HOW TO UP­SKILL

It’s never too late to learn on the job: Here’s how one brave woman mas­tered new skills for a suc­cess­ful mid-career switch

Singapore Women's Weekly (Singapore) - - STYLE SETTER -

Boost your career prospects with a timely skills up­grade

Mas­ter­ing new skills is not op­tional in to­day’s cut­throat busi­ness en­vi­ron­ment. In a fast-mov­ing, com­pet­i­tive world, be­ing able to learn a new com­pe­tency is one of the keys to suc­cess. Con­tin­ual self-im­prove­ment is of­ten nec­es­sary for get­ting and stay­ing ahead at work. But how do you start to up­skill when you have a full-time job to con­tend with? Or what if you ac­tu­ally hap­pen to love your cur­rent job?

Quest for Self-im­prove­ment

Imag­ine this: You’re a high-fly­ing cor­po­rate afi­cionado with a cov­etable job at a For­tune 500 com­pany. But after a few good years mak­ing good money, you sub­se­quently de­cide to leave the com­forts of your sta­ble ex­ec­u­tive po­si­tion to be­come, of all things, a yoga in­struc­tor.

This was the sce­nario Au­drey Ling Seah, 28, found her­self in. With a role in Pub­lic Re­la­tions and Mar­ket­ing for Bri­tish lux­ury fash­ion house, Burberry, Au­drey had a job that elicited praise and envy. But one yoga class, a few years into her flour­ish­ing career, set her on a path less trav­elled. She ac­quired a new set of skills that would see her say good­bye to power suits and pointed-toe pumps, and hello to form-fit­ting tank tops and com­pres­sion leg­gings.

Tak­ing A Leap of Faith

The de­ci­sion to go rogue wasn’t easy for Au­drey. “It was pretty scary,” she con­fesses. “For the first time in my life, I didn’t know which di­rec­tion to head to­wards, but I knew I didn’t want to do the safe thing.” As a child she was taught about the im­por­tance of a good ed­u­ca­tion and a sta­ble career, but she also be­lieved the per­fect storm of pas­sion and prac­tice could lead to ul­ti­mate suc­cess. And that was what she found in yoga.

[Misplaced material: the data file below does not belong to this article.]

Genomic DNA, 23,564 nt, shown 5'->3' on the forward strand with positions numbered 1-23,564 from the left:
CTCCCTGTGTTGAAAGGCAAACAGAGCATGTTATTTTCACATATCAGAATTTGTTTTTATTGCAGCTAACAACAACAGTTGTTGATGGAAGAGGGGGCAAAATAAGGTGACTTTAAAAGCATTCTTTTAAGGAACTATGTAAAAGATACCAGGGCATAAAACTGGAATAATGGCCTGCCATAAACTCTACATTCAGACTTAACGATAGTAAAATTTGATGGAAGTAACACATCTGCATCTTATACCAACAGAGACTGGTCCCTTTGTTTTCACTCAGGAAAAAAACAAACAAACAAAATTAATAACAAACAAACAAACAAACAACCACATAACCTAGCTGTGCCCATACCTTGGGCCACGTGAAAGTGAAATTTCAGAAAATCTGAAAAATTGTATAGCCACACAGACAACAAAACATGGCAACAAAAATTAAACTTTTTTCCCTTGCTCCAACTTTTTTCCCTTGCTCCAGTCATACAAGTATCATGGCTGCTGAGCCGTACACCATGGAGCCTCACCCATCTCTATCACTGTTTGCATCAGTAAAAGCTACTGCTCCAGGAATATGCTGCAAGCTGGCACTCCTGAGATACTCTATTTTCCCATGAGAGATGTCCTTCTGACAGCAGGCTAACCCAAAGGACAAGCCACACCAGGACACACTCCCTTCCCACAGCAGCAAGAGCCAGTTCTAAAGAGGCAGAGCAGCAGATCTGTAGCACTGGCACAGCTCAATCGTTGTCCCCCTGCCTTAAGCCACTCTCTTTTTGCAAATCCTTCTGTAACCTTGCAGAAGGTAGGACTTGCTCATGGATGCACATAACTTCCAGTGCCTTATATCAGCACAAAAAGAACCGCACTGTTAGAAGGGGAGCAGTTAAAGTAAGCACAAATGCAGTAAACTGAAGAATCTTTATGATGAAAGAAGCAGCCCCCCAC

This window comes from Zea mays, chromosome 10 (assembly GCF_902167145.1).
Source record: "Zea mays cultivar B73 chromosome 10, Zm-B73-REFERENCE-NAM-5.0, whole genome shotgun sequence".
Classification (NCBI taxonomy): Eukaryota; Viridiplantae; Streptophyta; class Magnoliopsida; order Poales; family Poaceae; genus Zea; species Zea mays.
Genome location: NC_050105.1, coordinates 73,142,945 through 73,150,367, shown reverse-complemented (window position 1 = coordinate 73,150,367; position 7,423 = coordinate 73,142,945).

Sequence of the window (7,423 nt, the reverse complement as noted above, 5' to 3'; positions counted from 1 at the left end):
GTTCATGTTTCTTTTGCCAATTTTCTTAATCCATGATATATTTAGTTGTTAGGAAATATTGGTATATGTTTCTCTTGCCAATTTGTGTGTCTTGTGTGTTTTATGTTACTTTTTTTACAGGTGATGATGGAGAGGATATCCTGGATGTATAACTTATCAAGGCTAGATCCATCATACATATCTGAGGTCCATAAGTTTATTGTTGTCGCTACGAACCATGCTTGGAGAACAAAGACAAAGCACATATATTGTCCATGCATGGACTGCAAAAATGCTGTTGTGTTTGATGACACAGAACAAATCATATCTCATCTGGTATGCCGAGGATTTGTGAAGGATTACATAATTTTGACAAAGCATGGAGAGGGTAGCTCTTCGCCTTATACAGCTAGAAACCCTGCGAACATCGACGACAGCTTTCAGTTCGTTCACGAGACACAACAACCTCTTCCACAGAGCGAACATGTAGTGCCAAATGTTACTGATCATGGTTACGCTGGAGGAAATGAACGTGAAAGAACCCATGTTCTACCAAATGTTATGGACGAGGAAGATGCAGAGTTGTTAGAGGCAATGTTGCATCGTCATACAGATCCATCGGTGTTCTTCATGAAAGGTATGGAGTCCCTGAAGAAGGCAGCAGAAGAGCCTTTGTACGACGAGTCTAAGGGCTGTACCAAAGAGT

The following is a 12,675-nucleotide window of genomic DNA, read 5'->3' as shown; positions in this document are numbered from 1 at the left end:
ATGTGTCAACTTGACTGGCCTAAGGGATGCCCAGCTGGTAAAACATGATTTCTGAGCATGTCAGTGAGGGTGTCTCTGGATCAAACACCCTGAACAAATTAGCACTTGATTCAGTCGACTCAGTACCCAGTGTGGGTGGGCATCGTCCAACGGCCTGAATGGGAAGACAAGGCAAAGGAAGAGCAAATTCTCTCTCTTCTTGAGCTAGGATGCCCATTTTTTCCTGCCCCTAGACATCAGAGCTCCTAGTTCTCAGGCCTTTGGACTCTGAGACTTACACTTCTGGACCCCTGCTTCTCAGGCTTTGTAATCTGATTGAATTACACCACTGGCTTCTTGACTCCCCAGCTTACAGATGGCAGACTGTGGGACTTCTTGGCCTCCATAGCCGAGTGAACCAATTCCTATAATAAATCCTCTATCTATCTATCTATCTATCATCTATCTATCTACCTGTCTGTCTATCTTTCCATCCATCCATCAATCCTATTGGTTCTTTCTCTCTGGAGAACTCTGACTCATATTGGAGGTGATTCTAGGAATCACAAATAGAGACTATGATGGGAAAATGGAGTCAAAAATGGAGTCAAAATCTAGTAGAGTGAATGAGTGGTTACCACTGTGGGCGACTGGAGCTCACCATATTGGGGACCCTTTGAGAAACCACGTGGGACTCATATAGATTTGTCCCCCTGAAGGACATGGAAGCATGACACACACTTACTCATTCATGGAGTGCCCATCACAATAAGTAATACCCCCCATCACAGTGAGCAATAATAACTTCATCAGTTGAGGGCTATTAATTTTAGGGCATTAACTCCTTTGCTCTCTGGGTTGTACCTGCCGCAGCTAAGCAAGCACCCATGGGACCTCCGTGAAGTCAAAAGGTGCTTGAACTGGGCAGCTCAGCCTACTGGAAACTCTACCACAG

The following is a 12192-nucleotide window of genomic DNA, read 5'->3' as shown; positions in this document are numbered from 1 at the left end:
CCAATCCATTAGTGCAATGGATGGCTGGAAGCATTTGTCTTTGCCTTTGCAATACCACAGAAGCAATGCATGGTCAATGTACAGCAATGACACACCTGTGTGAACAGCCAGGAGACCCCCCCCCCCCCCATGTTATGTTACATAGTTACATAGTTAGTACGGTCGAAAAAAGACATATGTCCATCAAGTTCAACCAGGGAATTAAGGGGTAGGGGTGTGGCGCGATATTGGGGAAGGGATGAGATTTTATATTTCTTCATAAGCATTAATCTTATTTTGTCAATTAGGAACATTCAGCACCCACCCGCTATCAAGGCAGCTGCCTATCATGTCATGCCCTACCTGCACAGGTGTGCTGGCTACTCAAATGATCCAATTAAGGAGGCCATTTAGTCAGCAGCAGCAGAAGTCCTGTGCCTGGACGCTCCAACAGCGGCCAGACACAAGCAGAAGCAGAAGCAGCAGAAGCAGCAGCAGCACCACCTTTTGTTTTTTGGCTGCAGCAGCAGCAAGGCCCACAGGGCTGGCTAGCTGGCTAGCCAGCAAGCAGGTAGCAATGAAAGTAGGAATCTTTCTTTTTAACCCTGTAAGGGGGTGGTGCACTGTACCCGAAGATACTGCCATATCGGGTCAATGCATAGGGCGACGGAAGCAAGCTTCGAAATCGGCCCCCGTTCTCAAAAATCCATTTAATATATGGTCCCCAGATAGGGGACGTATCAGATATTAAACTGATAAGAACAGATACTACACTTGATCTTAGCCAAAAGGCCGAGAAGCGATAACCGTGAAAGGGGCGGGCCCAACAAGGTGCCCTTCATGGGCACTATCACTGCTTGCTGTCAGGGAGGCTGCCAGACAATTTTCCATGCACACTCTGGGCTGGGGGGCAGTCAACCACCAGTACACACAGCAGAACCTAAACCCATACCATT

“It wasn’t a case of ‘Oh I’m un­happy with my job, I’ve got to fig­ure out what I want to get out of the next phase of my career’. I didn’t leave be­cause I didn’t like it ; I’ve al­ways been into move­ment and danc­ing since I was young, and I ac­tu­ally trained in con­tem­po­rary dance. An in­jury stopped me from pur­su­ing that pro­fes­sion­ally, but then I found yoga.”

A love for the phys­i­cal­ity and spir­i­tu­al­ity of the dis­ci­pline led her to em­bark on a jour­ney to New York, to un­dergo spe­cific train­ing to teach yoga to the masses. “I ac­tu­ally took my teacher’s train­ing when I was still at Burberry,” she ex­plains. “I used up most of my an­nual leave to train un­der (US yoga guru) Tara Stiles at her Strala stu­dio, and got my cer­ti­fi­ca­tion after over 200 hours of in­ten­sive study.”

Upon re­turn­ing to Singapore, Au­drey taught part-time classes at a num­ber of yoga stu­dios while still hold­ing on to her full-time job, be­fore leav­ing to open The Mov­ing Prac­tice, which fo­cuses on pri­vate yoga in­struc­tion.

A Plan for Life­long Learn­ing

“Of course it takes time and prac­tice to get re­ally good at any­thing – much more than a few weeks or months of train­ing,” Au­drey says of her pur­suit of new skills. “And these cour­ses of­ten don’t come cheap, but think of them as an in­vest­ment in your­self. To reach your own po­ten­tial, you have to take a few risks that you hope will pay off in the end. It’s al­most like a process where you have to break your­self, in or­der to make your­self.”

With Au­drey ’s mid-career rein­ven­tion, she def­i­nitely felt a change in the way peo­ple re­sponded to her new job. “Even if it was un­in­ten­tional, I had friends who came up to me and said ‘What are you do­ing with your life?’ and ‘Are you do­ing the right thing?’” she re­veals.

Still, Au­drey has no re­grets about tak­ing the leap and mov­ing out of her com­fort zone. “I’m a big pro­po­nent of adapt­ing and grow­ing through life. I just want to keep learn­ing be­cause as much as I’m a teacher, I’m also a stu­dent,” she says. “There’s a lot of joy in learn­ing and you can never reach a point where you can say ‘I’m done with learn­ing’.”

W

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